hledger will infer the chart of accounts from these names.
accounts command will list all accounts posted to:
$ hledger accounts assets:cash assets:checking expenses:food expenses:supplies
accounts --tree will show the tree structure, indenting subaccounts below their parents (and eliding the common part of their names):
assets cash checking expenses food supplies
balance command shows the tree structure by default:
$ hledger balance $-15 assets $-5 cash $-10 checking $15 expenses $5 food $10 supplies -------------------- 0
As you can see, the balance reported for parent accounts includes the balances of any subaccounts (it would also include any postings to the parent account itself.)
To see full account names in a flat list, use
$ hledger balance --flat $-5 assets:cash $-10 assets:checking $5 expenses:food $10 expenses:supplies -------------------- 0
hledger accepts whatever account names you choose, so you can use as much or as little account hierarchy as you need. Most users have at least two levels of accounts. You can limit the amount of detail in a balance report by hiding accounts below a certain depth:
$ hledger balance --depth 1 $-15 assets $15 expenses -------------------- 0
- Wikipedia: Accounting, Bookkeeping, Double-entry bookkeeping system, General journal etc.
- Accounting For Dragons why you should know accounting
- Cliffs Notes: Accounting Principles I, Accounting Principles II
- Bean Counter - tutorials, such as So, you want to learn Bookkeeping!. This has been recommended on the ledger list and on HN.
- Accounting Coach
- Accounting Basics
- Guru 99 Accounting Tutorials
- Double Entry Bookkeeping discussion by software developers at the WikiWikiWeb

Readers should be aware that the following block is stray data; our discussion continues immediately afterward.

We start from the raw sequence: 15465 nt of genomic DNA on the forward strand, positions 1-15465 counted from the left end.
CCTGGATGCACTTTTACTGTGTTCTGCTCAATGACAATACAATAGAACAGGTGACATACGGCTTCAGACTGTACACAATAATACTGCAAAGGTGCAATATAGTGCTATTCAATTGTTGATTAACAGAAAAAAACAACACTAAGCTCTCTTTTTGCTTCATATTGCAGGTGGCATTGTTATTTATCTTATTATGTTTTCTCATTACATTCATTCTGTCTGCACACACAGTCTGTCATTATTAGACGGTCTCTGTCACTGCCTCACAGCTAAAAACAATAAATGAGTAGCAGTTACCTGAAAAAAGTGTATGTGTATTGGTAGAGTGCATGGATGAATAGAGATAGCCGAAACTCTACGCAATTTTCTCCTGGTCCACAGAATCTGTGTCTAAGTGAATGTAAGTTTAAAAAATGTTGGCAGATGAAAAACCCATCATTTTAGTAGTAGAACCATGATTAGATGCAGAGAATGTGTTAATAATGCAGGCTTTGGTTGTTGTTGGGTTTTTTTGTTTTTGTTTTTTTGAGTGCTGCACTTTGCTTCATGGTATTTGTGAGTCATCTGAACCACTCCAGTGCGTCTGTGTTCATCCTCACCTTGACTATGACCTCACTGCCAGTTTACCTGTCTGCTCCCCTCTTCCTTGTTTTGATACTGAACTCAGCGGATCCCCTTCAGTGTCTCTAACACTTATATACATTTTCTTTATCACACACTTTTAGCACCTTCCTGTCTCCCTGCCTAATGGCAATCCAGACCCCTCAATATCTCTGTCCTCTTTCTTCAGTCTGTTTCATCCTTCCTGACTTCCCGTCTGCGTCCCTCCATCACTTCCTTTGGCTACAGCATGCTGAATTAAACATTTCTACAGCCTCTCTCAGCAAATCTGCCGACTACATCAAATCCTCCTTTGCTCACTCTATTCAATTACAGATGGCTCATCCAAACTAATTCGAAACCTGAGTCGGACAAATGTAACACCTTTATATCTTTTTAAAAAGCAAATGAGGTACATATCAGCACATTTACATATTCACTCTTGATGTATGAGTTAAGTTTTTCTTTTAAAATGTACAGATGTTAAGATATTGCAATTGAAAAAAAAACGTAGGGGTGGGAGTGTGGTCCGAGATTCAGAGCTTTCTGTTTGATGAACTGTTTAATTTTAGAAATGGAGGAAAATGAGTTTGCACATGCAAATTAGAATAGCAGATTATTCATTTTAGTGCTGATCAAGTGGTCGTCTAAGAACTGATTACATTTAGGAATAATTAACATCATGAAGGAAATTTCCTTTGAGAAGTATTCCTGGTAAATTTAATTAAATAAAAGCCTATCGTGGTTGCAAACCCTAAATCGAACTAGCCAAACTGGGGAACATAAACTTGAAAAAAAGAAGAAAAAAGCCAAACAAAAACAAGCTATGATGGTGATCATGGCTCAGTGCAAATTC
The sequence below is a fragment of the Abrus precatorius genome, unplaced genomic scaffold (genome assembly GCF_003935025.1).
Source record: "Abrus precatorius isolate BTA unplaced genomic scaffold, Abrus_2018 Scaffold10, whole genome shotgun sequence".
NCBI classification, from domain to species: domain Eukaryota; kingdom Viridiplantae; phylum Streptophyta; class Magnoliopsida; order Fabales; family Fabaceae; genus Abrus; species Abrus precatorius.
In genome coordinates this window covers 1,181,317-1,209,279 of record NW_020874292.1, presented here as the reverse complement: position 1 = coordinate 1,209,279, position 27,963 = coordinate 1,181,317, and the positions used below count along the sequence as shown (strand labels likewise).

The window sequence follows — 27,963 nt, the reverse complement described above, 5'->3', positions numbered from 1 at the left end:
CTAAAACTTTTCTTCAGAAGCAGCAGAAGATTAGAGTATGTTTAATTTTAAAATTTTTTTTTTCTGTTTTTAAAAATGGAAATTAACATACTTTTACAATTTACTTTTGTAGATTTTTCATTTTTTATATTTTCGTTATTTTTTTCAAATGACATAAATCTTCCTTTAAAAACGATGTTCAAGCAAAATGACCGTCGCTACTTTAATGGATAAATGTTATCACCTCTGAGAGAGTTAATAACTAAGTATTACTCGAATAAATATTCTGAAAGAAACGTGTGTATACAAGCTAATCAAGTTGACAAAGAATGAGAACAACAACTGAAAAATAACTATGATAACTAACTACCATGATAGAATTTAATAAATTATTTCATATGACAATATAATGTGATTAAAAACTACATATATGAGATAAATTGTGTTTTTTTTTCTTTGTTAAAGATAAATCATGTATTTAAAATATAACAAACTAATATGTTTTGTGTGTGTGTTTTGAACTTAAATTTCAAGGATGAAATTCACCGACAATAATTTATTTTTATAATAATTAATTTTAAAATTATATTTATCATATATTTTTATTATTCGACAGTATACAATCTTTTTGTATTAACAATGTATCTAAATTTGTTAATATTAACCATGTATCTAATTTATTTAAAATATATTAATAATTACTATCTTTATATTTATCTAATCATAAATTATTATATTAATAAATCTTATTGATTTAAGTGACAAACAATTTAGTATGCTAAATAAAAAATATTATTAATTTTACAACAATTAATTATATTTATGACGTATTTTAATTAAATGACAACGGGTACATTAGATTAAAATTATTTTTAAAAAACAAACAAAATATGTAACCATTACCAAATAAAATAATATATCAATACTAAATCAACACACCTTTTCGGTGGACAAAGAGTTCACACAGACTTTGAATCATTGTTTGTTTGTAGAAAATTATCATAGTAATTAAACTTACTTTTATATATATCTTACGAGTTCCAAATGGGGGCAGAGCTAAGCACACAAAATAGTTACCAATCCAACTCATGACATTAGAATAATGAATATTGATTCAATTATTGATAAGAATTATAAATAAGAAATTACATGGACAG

- Winning Financially is Simple and other good episodes from the YNAB Podcast
- Back to the Stone Age: Low-Tech Expense Tracking Get Rich Slowly
- Track Every Penny You Spend Get Rich Slowly
- I’ve Tracked My Expenses — Now What? Get Rich Slowly
- A Slow-Tech Approach to Tracking Spending
- Your Financial Network Map
- The Accountancy Model and The Accountancy Model Examples - two free books by Tim Riley
- Gnucash and double entry accounting - double entry accounting introduction with examples
- Accounting for Computer Scientists
- Tutorial on multiple currency accounting by Peter Selinger
- Financial Statements: A Beginner's Guide
- Algebraic Models for Accounting Systems - recommended on twitter
- On Double-Entry Bookkeeping: The Mathematical Treatment David Ellerman 2014, http://www.ellerman.org/double-entry-bookkeeping
- Essence of Accounting "A logical description of the record to report process: accounting, reporting, auditing, analysis", Charles Hoffman 2020
- History of Accounting, Wikipedia
- From accounting to negative numbers: A signal contribution of medieval India to mathematics, Accounting Historians Journal 1998
- The Vanished Grandeur of Accounting & discussion, Boston Globe
- How the world's first accountants counted on cuneiform, BBC News
- The Significance of Ancient Mesopotamia in Accounting History
- Mesopotamian Tablet Collection, Spurlock Museum
- Ledger Art